What is interactive writing and what are its benefits?

Interactive writing is a form of writing instruction where teachers share the pen with a group of students as they strive to collaboratively compose text (McCarrier et al, 2000) . This notion of “sharing the pen” can be taken literally whereby children with less experience will require hand-over-hand guidance. For more independent writers, this refers to the joint involvement of both the adult and children in co-creating text. This activity is usually conducted in small groups for a period of 10-15 minutes and reflects topics that the students are interested in. The key component of this writing activity is that it is interactive, so children are engaged and participating in creating meaningful text with an expert other alongside peers. It develops positive attitudes towards writing because it is an activity that engages children, promotes alphabet knowledge, phonological awareness, conventional writing and reading skills (Hall et al, 2015. Literacy Research and Instruction; Craig 2006. Journal of Educational Psychology; Jones 2015. The Journal of Education Research; Jones et al. 2010. The Journal of Educational Research).

Figure 1. Preschool Interactive Writing Framework as described by Hall (2016).

Figure 1. Preschool Interactive Writing Framework as described by Hall (2016).

In sum, educators play an important role in supporting children’s emergent writing skills. By providing children with numerous opportunities to explore freely with writing materials and offering guidance based on their level of abilities, educators can cultivate children’s confidence in their writing abilities. An environment rich in writing materials and positive modelling allows for active learning to occur. Incorporating writing in the various sections of the classroom in addition to designating a given space to writing, children will learn about the multiple functions of writing and will begin to value writing early on.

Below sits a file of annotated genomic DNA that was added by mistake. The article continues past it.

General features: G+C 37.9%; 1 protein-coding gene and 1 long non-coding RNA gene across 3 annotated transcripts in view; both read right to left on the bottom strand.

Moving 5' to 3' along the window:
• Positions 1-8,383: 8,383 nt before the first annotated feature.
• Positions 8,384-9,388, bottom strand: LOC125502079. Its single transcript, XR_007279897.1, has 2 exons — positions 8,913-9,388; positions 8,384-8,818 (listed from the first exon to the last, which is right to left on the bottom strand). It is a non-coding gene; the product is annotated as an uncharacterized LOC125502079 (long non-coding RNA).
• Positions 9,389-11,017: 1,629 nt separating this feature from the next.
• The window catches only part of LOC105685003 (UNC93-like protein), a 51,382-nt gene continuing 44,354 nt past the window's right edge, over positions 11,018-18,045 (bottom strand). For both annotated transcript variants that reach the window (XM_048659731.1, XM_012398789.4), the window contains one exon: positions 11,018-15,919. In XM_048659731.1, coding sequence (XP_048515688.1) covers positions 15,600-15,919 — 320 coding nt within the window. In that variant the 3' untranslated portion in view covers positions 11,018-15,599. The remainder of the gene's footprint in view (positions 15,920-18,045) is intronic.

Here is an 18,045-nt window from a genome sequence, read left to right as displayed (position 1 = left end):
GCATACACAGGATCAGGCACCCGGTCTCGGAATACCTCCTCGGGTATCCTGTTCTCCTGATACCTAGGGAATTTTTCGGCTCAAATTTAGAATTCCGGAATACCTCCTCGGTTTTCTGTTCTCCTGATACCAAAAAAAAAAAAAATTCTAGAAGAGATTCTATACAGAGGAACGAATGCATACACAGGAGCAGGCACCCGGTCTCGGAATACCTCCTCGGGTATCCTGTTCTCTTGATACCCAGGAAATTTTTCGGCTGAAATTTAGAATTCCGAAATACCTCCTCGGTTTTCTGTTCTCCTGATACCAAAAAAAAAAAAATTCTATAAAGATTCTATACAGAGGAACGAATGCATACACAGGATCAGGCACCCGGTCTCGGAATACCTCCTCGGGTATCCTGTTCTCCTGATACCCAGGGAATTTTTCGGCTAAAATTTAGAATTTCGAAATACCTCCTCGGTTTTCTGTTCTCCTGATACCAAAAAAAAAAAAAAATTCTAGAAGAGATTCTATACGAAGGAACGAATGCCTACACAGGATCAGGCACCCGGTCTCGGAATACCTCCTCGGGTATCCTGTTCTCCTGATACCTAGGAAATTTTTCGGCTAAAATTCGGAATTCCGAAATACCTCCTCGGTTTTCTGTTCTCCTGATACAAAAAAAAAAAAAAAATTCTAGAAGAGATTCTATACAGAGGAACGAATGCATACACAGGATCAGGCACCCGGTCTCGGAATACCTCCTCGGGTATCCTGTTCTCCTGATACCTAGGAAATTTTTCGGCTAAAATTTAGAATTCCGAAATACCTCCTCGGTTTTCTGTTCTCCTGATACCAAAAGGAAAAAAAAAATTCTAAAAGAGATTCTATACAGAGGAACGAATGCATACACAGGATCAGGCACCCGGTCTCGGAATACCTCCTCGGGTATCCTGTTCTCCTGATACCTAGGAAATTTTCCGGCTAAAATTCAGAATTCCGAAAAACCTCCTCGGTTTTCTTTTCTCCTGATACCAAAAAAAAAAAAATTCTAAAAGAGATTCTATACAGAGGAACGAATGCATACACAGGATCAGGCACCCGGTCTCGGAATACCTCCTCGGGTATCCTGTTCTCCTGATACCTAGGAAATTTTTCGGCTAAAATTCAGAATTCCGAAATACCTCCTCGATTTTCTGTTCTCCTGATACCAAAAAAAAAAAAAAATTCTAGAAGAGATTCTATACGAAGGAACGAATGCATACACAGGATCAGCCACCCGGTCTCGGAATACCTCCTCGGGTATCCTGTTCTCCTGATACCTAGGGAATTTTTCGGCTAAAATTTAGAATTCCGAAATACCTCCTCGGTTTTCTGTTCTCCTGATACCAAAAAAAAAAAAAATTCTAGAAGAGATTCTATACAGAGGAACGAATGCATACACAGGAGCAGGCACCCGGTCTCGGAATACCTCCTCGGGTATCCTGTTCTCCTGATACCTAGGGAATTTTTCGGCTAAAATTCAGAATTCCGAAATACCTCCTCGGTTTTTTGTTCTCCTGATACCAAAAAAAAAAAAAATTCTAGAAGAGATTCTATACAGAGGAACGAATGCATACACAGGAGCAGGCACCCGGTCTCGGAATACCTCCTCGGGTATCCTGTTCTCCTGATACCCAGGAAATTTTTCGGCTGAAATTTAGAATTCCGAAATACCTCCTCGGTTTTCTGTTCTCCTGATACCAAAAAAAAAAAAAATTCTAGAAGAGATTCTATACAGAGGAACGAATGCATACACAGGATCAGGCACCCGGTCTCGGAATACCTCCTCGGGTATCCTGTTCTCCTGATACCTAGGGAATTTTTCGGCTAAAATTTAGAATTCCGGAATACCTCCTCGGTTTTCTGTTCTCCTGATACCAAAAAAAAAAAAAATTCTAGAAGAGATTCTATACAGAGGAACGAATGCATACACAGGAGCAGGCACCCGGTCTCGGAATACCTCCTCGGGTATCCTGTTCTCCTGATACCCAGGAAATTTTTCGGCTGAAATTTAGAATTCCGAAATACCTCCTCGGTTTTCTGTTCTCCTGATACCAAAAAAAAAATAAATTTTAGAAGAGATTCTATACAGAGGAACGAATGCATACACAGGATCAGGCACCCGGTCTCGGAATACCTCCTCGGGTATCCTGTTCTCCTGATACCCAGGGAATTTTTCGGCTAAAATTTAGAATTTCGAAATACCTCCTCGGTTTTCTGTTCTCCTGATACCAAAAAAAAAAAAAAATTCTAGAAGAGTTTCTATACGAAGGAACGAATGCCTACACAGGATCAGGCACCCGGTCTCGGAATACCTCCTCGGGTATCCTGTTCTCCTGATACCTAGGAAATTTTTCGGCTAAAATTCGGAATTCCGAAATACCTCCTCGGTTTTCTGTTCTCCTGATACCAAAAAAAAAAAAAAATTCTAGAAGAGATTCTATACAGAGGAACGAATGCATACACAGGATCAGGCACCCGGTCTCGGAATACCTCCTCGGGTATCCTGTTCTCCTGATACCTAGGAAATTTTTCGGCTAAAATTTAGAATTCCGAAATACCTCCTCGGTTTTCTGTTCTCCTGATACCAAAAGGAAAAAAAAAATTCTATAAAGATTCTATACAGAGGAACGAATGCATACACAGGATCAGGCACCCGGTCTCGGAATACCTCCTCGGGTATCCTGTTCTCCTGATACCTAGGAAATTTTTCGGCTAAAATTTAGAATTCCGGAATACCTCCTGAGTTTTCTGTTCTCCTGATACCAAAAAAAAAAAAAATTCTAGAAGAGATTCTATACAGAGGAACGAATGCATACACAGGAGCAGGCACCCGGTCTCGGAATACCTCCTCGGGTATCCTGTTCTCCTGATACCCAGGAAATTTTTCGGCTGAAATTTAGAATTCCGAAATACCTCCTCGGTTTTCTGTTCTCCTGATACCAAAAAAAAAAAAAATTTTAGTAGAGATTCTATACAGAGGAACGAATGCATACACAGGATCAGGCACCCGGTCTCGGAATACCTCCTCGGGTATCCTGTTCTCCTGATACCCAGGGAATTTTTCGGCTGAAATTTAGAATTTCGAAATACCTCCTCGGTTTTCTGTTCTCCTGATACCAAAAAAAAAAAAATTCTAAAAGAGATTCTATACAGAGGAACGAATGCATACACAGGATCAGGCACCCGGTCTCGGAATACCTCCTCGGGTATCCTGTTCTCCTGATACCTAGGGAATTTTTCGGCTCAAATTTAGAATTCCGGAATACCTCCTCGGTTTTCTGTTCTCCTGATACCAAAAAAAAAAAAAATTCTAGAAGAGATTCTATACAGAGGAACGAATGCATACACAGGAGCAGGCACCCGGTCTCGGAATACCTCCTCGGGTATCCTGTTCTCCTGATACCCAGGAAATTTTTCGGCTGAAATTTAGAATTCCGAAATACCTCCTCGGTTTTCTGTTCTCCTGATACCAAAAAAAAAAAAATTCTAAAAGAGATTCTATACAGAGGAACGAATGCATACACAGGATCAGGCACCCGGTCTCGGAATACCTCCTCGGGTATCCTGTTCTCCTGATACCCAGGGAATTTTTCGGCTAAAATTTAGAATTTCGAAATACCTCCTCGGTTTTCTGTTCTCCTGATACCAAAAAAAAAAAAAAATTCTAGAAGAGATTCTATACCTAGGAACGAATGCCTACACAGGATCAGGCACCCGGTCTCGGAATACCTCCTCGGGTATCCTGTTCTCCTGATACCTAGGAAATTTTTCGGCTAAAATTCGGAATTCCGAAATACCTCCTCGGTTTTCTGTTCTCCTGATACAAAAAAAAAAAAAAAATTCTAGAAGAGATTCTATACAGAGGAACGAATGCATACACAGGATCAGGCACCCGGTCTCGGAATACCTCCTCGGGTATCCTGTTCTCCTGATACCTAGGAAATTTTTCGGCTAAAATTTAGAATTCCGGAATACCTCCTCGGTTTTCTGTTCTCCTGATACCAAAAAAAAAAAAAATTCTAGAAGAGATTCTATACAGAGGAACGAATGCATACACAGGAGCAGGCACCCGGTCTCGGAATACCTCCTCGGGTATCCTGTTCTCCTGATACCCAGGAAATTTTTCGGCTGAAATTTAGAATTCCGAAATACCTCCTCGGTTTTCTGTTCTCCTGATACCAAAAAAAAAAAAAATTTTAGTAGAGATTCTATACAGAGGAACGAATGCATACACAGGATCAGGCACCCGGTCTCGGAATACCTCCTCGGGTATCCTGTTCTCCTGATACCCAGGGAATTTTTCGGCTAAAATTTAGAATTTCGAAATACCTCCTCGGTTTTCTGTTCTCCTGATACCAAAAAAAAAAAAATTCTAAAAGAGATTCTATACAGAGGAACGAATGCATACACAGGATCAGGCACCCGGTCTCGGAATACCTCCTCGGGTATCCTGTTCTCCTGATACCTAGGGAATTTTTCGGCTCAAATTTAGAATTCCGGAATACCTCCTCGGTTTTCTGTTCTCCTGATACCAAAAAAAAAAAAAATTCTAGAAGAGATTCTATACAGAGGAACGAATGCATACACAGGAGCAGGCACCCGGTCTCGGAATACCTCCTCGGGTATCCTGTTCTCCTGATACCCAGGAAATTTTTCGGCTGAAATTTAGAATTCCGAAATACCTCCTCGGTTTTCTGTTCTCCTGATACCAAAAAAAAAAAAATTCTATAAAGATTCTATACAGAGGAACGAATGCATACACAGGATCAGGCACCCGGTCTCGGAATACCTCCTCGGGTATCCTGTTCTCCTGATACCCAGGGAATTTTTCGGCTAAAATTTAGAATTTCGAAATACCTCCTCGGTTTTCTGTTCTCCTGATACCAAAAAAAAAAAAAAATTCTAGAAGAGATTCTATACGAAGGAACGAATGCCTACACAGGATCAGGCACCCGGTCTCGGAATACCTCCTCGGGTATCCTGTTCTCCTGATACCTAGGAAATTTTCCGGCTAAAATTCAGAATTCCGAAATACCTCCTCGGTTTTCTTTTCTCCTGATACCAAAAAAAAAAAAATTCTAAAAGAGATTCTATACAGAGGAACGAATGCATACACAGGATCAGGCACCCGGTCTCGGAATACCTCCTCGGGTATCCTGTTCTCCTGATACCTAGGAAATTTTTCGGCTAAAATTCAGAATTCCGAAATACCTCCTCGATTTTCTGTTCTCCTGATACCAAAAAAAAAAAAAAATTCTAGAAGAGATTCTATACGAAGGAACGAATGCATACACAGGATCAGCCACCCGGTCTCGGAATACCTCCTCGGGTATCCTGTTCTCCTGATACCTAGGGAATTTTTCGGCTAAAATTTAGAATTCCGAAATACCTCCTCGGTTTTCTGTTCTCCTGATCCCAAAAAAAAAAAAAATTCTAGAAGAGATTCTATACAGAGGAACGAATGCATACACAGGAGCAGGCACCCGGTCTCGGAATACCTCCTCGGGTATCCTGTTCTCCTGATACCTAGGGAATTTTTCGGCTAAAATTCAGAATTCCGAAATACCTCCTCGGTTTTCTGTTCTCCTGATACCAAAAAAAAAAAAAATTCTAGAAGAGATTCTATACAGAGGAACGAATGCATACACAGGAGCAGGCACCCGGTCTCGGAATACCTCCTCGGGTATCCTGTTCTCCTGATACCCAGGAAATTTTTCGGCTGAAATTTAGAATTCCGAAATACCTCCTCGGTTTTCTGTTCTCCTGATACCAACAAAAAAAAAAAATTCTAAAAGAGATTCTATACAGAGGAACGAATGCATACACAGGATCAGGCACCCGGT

As Graves eloquently stated: “Children want to write. They want to write the first day they attend school. This is no accident. Before they went to school, they marked up walls, pavements, newspapers with crayons, chalk, pens or pencils…anything that makes a mark. The child’s marks say ‘I am.’” (Graves 1983).



3 Important tips for selecting books for your children

Written by Cindy Hovington, PhD. Founder of www.curiousneuron.com

Montreal, Canada.

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I recently gave birth to my second child and I have enjoyed seeing this brand new little person learn something new every day. I often hear people say that an infant "just lies there", but I don't see it that way. Their brain is taking in everything they touch, see or hear and reading to them is one of the best ways to stimulate them at this young age.

Reading books as of birth helps many aspects of brain development. With my own children, as of 3 days old, any moment they were awake became "reading time". Especially with newborns who still can't grab anything to play with, reading to them should be the main learning activity to stimulate them while they are awake. You might only be able to read a few pages to them at first but slowly you will increase it to a book or even a few books in a row. Reading to them as infants will help them develop their language skills, build their visual skills, reading skills, develop their attention span and more.

Here is a list of some of my favourite books along with suggestions of how to engage your child as you read:

0-12 months:

TIP #1: Look for books that have you mimic animal sounds, give you the opportunity to point to objects. and that have very short sentences.